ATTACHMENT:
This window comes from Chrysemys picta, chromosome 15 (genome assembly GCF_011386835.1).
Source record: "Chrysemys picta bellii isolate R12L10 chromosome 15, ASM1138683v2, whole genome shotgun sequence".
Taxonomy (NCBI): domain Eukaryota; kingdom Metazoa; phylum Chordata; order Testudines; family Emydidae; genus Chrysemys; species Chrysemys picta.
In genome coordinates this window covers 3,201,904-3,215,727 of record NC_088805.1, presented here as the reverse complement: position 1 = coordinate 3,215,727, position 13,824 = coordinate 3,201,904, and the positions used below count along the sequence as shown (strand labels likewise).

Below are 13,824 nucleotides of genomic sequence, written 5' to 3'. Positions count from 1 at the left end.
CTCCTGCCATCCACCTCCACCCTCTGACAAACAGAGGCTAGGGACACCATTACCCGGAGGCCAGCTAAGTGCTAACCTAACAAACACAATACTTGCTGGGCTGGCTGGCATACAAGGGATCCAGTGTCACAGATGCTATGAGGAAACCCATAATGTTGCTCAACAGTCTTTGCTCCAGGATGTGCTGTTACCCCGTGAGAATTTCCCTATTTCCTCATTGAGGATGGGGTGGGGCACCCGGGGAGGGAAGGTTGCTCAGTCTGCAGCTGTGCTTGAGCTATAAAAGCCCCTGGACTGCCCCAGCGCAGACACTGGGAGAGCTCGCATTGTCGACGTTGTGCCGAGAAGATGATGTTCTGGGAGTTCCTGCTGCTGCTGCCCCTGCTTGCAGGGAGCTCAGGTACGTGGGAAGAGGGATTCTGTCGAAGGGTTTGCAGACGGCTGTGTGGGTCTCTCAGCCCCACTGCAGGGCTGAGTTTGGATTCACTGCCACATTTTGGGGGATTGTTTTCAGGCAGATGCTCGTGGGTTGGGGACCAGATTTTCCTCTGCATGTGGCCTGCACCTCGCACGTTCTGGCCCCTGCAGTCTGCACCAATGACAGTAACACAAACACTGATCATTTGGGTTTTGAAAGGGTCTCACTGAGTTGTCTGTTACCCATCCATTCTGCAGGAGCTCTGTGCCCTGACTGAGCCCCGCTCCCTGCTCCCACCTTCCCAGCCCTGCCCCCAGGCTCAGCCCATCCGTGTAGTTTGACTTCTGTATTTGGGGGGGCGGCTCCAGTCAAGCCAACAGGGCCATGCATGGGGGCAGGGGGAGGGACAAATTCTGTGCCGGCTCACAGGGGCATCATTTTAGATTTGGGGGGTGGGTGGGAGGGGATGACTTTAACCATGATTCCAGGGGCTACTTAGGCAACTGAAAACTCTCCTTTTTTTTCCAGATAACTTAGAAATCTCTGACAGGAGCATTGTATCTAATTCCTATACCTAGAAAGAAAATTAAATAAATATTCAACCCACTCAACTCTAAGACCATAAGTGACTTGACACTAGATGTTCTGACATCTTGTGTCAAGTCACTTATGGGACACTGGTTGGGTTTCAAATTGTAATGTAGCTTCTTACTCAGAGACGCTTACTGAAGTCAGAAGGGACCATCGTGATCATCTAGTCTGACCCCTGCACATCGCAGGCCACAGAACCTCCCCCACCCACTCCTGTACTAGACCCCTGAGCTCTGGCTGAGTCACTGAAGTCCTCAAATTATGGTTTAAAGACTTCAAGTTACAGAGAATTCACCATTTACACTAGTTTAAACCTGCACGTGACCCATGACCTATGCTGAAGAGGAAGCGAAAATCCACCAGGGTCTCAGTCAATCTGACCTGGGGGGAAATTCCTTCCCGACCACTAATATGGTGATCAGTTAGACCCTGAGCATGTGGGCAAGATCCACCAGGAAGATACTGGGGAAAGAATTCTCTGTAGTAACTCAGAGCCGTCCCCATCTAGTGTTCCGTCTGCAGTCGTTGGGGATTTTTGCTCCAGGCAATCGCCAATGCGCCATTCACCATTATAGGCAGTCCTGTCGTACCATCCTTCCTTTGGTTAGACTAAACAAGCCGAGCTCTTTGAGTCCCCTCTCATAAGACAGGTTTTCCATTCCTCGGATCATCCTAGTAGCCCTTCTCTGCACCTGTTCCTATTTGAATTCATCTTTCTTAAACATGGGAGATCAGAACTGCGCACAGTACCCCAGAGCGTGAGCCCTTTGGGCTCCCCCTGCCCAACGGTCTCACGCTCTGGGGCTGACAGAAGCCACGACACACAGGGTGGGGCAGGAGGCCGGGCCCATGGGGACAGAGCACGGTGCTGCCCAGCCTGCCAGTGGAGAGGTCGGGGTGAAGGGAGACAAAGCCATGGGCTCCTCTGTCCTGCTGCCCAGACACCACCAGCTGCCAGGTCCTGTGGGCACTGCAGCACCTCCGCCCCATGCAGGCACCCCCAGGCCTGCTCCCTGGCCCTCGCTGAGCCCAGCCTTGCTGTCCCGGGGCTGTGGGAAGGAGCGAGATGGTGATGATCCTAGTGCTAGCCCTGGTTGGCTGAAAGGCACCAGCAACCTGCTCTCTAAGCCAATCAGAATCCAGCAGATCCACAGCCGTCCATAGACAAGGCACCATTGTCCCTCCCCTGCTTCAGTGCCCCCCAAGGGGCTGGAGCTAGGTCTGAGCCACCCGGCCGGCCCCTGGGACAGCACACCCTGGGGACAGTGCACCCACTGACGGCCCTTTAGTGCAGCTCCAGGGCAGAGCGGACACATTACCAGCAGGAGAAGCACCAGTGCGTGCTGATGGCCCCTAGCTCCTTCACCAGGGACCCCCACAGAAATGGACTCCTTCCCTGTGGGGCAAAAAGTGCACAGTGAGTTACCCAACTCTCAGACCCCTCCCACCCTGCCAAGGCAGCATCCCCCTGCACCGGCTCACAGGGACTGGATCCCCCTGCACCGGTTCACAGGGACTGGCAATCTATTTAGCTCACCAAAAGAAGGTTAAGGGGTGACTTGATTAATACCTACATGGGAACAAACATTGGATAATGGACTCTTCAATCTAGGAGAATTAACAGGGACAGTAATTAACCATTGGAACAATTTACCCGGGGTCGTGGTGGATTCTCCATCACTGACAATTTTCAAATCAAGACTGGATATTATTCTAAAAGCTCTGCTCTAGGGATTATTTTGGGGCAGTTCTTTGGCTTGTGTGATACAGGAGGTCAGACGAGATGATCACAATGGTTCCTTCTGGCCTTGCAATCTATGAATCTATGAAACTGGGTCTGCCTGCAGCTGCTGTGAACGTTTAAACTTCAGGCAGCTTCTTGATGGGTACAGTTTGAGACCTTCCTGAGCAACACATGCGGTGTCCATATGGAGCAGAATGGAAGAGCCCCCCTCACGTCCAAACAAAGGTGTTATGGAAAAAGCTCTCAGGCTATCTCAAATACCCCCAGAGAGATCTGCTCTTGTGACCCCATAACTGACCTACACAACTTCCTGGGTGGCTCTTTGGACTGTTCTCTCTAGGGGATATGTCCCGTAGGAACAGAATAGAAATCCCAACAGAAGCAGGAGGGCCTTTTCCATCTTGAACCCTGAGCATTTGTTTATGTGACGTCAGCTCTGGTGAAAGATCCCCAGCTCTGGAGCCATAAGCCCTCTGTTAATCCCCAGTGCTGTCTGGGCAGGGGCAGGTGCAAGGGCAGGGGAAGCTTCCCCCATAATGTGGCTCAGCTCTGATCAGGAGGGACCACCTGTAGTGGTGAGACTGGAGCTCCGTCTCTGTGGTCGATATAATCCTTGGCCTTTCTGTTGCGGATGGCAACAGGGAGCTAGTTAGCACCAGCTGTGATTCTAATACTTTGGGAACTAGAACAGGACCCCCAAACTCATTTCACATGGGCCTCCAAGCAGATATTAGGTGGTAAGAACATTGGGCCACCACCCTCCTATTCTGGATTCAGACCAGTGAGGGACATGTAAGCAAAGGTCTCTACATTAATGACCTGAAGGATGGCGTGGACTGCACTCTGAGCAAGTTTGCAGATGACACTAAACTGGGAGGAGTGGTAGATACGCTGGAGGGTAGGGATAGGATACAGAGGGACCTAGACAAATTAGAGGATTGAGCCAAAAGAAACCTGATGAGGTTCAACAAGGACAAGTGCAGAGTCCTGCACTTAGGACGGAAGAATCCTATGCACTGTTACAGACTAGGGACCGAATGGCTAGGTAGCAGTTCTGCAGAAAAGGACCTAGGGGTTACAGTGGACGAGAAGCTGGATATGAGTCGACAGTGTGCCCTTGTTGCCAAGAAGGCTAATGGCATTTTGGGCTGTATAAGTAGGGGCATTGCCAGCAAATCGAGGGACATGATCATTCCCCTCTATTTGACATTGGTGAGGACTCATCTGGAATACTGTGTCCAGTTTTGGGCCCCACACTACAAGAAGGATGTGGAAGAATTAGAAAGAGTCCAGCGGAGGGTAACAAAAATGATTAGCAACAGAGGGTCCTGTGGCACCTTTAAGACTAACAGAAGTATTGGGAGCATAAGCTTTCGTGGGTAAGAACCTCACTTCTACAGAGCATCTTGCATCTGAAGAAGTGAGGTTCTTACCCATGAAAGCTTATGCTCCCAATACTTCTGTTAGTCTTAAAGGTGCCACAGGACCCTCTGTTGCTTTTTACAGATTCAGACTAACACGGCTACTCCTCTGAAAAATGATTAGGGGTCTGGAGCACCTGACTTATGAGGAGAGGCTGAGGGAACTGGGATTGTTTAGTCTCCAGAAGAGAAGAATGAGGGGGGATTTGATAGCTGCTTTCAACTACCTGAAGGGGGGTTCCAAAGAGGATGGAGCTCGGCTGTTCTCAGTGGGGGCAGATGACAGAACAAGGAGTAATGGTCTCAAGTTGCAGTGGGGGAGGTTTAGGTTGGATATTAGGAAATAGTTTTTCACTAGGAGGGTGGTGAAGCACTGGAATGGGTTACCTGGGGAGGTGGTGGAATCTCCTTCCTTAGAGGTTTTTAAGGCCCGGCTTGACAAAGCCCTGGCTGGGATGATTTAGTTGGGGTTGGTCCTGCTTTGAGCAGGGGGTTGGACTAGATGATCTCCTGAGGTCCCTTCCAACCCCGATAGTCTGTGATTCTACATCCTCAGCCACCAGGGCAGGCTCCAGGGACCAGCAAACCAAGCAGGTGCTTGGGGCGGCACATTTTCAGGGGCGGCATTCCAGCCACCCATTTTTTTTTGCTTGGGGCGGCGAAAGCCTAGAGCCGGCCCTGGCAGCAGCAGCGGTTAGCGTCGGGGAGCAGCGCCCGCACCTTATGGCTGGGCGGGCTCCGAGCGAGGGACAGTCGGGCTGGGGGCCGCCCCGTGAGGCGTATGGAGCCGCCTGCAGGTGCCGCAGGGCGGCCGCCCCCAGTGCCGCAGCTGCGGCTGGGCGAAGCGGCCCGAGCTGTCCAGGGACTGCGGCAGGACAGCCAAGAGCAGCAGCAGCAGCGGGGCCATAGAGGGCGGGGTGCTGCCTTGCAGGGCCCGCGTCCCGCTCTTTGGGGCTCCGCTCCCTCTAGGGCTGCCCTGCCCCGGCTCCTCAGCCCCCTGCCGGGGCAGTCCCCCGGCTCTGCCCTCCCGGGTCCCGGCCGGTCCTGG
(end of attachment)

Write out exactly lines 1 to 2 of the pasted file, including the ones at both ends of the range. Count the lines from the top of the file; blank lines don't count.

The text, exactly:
This window comes from Chrysemys picta, chromosome 15 (genome assembly GCF_011386835.1).
Source record: "Chrysemys picta bellii isolate R12L10 chromosome 15, ASM1138683v2, whole genome shotgun sequence".